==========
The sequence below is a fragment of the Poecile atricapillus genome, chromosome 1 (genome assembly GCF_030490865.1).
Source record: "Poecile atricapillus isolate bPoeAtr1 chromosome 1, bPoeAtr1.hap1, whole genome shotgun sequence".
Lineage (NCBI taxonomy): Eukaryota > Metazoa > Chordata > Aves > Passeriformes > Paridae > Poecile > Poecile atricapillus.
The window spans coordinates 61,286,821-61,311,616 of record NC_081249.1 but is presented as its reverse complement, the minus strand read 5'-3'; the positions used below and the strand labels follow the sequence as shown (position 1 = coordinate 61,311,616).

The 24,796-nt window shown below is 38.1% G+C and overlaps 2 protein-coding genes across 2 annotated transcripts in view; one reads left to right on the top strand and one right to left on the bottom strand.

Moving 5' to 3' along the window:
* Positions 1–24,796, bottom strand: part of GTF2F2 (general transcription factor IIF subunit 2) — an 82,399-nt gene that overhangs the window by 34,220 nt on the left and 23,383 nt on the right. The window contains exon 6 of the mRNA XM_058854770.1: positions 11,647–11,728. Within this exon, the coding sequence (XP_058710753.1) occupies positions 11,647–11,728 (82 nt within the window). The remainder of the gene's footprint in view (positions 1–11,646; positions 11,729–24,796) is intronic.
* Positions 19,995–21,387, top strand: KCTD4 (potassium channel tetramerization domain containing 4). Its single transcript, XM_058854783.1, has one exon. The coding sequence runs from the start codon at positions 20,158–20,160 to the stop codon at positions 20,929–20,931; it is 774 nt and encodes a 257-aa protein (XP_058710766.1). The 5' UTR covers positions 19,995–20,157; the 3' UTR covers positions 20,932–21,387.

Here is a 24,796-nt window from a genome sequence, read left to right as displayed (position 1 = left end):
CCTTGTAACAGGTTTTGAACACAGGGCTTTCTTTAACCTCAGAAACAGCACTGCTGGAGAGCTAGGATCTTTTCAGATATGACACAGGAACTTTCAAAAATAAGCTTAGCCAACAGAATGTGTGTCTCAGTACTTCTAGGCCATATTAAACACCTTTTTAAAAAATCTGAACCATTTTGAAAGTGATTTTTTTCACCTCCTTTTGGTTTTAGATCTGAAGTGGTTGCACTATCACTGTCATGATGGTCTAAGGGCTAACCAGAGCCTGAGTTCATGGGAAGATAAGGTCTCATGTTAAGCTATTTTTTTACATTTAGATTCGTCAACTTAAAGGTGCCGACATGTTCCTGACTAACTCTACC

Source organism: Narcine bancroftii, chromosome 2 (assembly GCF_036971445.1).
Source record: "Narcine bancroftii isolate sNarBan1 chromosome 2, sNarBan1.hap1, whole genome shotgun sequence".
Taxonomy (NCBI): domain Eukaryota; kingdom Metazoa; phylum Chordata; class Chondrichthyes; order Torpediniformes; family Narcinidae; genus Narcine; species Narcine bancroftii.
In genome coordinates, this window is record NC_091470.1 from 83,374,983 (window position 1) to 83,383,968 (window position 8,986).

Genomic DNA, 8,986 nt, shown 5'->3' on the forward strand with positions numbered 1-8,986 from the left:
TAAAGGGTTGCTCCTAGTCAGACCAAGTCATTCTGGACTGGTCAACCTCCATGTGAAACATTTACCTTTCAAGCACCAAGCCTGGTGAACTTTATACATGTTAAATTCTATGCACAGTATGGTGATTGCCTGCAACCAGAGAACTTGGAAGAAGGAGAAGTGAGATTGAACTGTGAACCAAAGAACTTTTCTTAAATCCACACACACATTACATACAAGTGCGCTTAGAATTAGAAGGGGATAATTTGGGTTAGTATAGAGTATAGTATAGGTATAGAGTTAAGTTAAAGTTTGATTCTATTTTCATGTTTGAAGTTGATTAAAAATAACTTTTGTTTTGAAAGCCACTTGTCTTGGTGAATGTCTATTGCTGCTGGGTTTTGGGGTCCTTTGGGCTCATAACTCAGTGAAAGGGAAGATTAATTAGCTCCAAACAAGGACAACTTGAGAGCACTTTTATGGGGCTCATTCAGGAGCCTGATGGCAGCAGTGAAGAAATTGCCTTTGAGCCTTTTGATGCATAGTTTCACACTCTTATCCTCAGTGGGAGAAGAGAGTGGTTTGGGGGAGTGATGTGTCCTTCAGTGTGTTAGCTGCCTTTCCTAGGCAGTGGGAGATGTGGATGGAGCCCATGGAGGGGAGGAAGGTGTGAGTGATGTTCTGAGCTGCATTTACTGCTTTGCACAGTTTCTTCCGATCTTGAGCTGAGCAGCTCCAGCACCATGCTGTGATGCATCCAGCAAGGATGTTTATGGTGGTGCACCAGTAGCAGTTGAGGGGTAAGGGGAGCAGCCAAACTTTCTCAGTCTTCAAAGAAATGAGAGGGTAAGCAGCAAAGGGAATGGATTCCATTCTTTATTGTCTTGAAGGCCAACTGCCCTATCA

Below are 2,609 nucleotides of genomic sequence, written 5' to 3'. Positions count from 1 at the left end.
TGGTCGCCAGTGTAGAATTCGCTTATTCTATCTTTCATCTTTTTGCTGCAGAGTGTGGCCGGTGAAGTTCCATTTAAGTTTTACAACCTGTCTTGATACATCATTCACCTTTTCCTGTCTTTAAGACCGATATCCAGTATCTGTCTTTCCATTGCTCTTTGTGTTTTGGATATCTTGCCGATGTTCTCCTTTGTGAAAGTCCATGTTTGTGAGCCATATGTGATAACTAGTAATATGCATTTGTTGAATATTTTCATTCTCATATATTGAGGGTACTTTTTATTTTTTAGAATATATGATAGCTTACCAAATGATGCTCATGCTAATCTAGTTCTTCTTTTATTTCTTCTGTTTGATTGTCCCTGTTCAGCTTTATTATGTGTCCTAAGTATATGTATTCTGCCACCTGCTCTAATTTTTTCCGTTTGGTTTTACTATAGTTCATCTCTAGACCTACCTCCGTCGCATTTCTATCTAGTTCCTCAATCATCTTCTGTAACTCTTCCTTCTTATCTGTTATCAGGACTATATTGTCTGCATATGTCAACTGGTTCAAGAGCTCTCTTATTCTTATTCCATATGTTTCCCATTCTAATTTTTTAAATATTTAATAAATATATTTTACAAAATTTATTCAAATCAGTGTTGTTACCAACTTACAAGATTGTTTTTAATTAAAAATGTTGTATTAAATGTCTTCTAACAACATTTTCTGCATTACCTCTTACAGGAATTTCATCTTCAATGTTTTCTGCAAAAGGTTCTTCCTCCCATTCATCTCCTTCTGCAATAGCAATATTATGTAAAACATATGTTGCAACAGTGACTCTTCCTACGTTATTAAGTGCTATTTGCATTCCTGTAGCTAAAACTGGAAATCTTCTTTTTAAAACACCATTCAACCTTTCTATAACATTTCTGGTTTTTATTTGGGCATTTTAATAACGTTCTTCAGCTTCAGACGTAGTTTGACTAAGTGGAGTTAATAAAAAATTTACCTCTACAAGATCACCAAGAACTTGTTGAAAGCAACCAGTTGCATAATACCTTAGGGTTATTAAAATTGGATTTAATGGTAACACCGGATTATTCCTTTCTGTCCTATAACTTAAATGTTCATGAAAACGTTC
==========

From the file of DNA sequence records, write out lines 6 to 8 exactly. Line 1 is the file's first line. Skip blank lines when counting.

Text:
Moving 5' to 3' along the window:
* Positions 1–24,796, bottom strand: part of GTF2F2 (general transcription factor IIF subunit 2) — an 82,399-nt gene that overhangs the window by 34,220 nt on the left and 23,383 nt on the right. The window contains exon 6 of the mRNA XM_058854770.1: positions 11,647–11,728. Within this exon, the coding sequence (XP_058710753.1) occupies positions 11,647–11,728 (82 nt within the window). The remainder of the gene's footprint in view (positions 1–11,646; positions 11,729–24,796) is intronic.
* Positions 19,995–21,387, top strand: KCTD4 (potassium channel tetramerization domain containing 4). Its single transcript, XM_058854783.1, has one exon. The coding sequence runs from the start codon at positions 20,158–20,160 to the stop codon at positions 20,929–20,931; it is 774 nt and encodes a 257-aa protein (XP_058710766.1). The 5' UTR covers positions 19,995–20,157; the 3' UTR covers positions 20,932–21,387.